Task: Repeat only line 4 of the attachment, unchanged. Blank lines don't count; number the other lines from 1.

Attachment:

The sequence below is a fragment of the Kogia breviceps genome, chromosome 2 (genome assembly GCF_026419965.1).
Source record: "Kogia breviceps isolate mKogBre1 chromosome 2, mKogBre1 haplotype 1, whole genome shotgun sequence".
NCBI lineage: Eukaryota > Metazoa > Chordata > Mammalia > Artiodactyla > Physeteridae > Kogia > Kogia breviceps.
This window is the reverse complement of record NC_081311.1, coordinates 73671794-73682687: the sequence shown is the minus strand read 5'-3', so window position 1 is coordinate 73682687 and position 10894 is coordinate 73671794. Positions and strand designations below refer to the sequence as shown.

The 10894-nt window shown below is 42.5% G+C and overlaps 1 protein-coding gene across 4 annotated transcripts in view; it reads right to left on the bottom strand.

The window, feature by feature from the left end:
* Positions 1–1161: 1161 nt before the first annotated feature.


This window is the reverse complement of record NC_081311.1, coordinates 73671794-73682687: the sequence shown is the minus strand read 5'-3', so window position 1 is coordinate 73682687 and position 10894 is coordinate 73671794. Positions and strand designations below refer to the sequence as shown.